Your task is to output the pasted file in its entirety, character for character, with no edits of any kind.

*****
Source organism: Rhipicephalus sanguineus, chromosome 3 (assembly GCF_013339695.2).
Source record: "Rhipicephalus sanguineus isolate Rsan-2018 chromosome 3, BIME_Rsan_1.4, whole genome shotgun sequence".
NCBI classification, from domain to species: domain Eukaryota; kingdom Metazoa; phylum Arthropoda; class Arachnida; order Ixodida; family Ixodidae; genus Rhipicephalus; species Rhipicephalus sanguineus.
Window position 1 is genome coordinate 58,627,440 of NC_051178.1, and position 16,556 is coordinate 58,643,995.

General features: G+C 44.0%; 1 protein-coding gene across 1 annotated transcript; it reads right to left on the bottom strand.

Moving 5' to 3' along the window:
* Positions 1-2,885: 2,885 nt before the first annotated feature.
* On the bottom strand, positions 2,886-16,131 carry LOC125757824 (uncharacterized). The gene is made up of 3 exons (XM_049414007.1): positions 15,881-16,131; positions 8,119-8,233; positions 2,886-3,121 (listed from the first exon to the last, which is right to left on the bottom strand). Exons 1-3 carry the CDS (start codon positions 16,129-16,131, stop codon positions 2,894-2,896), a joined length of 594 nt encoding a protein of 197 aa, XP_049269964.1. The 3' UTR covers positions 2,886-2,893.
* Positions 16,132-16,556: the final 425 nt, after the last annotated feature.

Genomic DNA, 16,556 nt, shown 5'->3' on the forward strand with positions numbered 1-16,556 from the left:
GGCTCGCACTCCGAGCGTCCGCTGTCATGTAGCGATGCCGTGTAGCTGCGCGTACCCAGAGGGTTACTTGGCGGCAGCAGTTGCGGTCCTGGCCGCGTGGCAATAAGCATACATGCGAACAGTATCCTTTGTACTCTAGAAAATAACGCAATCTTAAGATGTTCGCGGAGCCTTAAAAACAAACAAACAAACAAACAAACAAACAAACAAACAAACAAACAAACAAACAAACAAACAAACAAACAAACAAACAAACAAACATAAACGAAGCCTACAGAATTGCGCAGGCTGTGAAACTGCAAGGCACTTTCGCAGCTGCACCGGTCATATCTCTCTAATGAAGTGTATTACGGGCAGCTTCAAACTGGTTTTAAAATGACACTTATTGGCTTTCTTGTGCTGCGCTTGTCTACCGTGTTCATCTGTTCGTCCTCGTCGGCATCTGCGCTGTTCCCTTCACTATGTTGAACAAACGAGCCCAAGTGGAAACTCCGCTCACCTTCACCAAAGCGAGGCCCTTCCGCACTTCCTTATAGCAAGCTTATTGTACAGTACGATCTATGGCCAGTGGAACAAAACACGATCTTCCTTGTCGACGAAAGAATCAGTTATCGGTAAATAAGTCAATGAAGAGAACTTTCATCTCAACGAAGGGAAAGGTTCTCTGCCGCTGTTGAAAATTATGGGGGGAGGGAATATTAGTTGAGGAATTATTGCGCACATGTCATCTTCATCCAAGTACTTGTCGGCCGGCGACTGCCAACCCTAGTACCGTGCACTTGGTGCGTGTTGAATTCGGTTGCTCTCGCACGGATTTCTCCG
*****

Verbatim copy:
Source organism: Rhipicephalus sanguineus, chromosome 3 (assembly GCF_013339695.2).
Source record: "Rhipicephalus sanguineus isolate Rsan-2018 chromosome 3, BIME_Rsan_1.4, whole genome shotgun sequence".
NCBI classification, from domain to species: domain Eukaryota; kingdom Metazoa; phylum Arthropoda; class Arachnida; order Ixodida; family Ixodidae; genus Rhipicephalus; species Rhipicephalus sanguineus.
Window position 1 is genome coordinate 58,627,440 of NC_051178.1, and position 16,556 is coordinate 58,643,995.

General features: G+C 44.0%; 1 protein-coding gene across 1 annotated transcript; it reads right to left on the bottom strand.

Moving 5' to 3' along the window:
* Positions 1-2,885: 2,885 nt before the first annotated feature.
* On the bottom strand, positions 2,886-16,131 carry LOC125757824 (uncharacterized). The gene is made up of 3 exons (XM_049414007.1): positions 15,881-16,131; positions 8,119-8,233; positions 2,886-3,121 (listed from the first exon to the last, which is right to left on the bottom strand). Exons 1-3 carry the CDS (start codon positions 16,129-16,131, stop codon positions 2,894-2,896), a joined length of 594 nt encoding a protein of 197 aa, XP_049269964.1. The 3' UTR covers positions 2,886-2,893.
* Positions 16,132-16,556: the final 425 nt, after the last annotated feature.

Genomic DNA, 16,556 nt, shown 5'->3' on the forward strand with positions numbered 1-16,556 from the left:
GGCTCGCACTCCGAGCGTCCGCTGTCATGTAGCGATGCCGTGTAGCTGCGCGTACCCAGAGGGTTACTTGGCGGCAGCAGTTGCGGTCCTGGCCGCGTGGCAATAAGCATACATGCGAACAGTATCCTTTGTACTCTAGAAAATAACGCAATCTTAAGATGTTCGCGGAGCCTTAAAAACAAACAAACAAACAAACAAACAAACAAACAAACAAACAAACAAACAAACAAACAAACAAACAAACAAACAAACAAACAAACATAAACGAAGCCTACAGAATTGCGCAGGCTGTGAAACTGCAAGGCACTTTCGCAGCTGCACCGGTCATATCTCTCTAATGAAGTGTATTACGGGCAGCTTCAAACTGGTTTTAAAATGACACTTATTGGCTTTCTTGTGCTGCGCTTGTCTACCGTGTTCATCTGTTCGTCCTCGTCGGCATCTGCGCTGTTCCCTTCACTATGTTGAACAAACGAGCCCAAGTGGAAACTCCGCTCACCTTCACCAAAGCGAGGCCCTTCCGCACTTCCTTATAGCAAGCTTATTGTACAGTACGATCTATGGCCAGTGGAACAAAACACGATCTTCCTTGTCGACGAAAGAATCAGTTATCGGTAAATAAGTCAATGAAGAGAACTTTCATCTCAACGAAGGGAAAGGTTCTCTGCCGCTGTTGAAAATTATGGGGGGAGGGAATATTAGTTGAGGAATTATTGCGCACATGTCATCTTCATCCAAGTACTTGTCGGCCGGCGACTGCCAACCCTAGTACCGTGCACTTGGTGCGTGTTGAATTCGGTTGCTCTCGCACGGATTTCTCCG